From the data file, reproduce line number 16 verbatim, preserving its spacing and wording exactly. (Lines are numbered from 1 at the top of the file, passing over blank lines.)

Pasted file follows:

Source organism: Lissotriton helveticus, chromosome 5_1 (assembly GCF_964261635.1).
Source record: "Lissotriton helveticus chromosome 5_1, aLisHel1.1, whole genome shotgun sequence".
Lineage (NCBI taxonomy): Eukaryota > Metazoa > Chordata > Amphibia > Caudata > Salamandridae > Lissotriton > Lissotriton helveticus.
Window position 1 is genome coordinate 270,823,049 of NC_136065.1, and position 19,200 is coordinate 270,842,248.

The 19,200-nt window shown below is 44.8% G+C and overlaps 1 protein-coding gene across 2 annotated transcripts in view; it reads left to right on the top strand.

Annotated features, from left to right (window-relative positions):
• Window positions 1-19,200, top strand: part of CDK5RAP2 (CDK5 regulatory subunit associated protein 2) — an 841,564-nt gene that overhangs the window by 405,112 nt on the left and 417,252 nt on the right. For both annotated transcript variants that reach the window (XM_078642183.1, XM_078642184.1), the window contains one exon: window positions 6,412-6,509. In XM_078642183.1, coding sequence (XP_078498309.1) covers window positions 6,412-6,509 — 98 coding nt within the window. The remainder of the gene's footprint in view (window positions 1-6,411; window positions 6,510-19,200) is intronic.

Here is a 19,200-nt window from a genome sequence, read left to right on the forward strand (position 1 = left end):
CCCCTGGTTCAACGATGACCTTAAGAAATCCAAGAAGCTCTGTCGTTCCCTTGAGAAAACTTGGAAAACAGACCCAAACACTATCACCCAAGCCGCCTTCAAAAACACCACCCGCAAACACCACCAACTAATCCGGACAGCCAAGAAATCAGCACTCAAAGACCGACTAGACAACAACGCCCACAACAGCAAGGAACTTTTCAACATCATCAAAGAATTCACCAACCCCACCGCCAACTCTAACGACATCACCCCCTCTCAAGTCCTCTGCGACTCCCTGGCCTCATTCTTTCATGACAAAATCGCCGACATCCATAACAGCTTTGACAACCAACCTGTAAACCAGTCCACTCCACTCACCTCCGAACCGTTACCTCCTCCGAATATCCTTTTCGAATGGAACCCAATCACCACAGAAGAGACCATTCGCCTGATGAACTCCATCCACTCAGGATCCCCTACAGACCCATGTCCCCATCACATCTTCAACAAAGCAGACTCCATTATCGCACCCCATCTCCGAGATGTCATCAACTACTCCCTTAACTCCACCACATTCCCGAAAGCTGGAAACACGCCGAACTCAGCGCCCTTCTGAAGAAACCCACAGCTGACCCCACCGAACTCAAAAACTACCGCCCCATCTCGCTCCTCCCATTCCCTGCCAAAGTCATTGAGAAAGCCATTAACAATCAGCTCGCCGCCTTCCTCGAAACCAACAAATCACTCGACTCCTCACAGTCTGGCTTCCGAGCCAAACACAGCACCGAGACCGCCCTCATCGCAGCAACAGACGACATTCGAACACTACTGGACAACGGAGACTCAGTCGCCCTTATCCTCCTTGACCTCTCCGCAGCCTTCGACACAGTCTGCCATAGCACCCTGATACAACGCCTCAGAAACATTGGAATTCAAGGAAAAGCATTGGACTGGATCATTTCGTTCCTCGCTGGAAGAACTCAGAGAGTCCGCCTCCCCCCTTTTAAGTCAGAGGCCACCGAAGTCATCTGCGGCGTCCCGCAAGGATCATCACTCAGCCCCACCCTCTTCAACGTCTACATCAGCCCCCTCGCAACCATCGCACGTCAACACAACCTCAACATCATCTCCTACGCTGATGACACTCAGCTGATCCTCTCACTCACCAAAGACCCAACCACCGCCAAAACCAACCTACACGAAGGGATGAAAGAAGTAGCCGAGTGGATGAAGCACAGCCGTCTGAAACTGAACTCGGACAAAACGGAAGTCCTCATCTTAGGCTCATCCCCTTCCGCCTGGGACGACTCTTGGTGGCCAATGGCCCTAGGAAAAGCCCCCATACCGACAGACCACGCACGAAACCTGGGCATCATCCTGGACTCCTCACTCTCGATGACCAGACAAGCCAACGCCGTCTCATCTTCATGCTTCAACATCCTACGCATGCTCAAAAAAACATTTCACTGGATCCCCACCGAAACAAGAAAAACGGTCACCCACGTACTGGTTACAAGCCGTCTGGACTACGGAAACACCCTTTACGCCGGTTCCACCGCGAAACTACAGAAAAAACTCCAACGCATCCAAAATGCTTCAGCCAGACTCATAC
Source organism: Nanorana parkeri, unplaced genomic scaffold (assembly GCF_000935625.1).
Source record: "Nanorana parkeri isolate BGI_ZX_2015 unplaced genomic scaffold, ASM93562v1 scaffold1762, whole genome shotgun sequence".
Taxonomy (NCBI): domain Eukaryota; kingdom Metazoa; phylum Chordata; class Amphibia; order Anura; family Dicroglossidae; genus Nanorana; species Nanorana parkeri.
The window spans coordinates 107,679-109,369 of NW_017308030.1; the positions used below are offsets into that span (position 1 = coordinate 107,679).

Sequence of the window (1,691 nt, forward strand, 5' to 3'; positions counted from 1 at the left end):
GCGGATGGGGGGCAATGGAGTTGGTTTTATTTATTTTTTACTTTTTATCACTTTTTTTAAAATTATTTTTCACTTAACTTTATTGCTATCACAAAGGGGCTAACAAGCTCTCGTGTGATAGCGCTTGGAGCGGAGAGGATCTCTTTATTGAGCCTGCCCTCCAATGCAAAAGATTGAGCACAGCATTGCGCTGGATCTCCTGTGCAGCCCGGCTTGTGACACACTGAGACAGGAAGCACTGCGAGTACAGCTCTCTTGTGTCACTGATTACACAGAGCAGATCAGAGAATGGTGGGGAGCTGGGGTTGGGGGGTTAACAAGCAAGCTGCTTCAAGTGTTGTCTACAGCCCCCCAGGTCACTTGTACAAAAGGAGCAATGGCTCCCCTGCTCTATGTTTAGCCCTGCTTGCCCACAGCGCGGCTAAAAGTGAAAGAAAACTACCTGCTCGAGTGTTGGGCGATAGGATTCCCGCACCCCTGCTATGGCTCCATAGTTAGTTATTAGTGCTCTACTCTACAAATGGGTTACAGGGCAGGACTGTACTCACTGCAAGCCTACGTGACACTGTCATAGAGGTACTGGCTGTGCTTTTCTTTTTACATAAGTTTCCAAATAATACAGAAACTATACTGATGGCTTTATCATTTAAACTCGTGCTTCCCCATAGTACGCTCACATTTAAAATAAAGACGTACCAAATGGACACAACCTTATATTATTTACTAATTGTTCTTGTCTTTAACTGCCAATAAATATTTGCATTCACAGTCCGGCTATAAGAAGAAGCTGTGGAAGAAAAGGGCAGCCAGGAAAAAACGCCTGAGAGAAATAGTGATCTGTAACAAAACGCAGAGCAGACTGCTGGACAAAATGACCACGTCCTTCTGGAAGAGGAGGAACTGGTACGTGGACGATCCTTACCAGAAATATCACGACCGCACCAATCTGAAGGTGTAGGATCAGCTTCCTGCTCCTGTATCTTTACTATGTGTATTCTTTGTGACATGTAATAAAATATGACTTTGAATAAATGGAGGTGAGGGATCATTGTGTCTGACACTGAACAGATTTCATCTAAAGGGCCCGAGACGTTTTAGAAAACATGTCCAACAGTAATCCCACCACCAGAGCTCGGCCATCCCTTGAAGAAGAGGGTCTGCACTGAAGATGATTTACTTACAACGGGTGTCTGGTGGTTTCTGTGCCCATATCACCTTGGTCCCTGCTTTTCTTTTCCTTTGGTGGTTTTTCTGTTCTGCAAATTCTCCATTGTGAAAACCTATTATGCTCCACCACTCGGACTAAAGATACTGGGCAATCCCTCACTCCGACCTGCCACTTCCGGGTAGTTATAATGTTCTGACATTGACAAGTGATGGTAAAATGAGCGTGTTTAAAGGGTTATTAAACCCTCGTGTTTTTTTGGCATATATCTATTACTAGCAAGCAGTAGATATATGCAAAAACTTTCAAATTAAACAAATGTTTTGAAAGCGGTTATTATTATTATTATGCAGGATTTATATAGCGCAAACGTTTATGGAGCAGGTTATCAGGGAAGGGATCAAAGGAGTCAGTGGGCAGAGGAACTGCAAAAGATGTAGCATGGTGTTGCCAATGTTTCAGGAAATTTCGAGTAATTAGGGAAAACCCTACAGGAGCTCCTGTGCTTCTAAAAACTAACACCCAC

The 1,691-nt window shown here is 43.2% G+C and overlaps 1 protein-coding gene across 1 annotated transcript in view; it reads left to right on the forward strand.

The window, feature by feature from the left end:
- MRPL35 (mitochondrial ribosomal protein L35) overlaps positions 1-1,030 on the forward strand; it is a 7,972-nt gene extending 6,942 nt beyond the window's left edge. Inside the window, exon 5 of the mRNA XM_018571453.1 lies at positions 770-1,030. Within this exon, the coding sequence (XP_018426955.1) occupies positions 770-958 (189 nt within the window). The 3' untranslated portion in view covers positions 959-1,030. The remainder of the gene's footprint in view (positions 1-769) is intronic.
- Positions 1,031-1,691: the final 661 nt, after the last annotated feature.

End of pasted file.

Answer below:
The 1,691-nt window shown here is 43.2% G+C and overlaps 1 protein-coding gene across 1 annotated transcript in view; it reads left to right on the forward strand.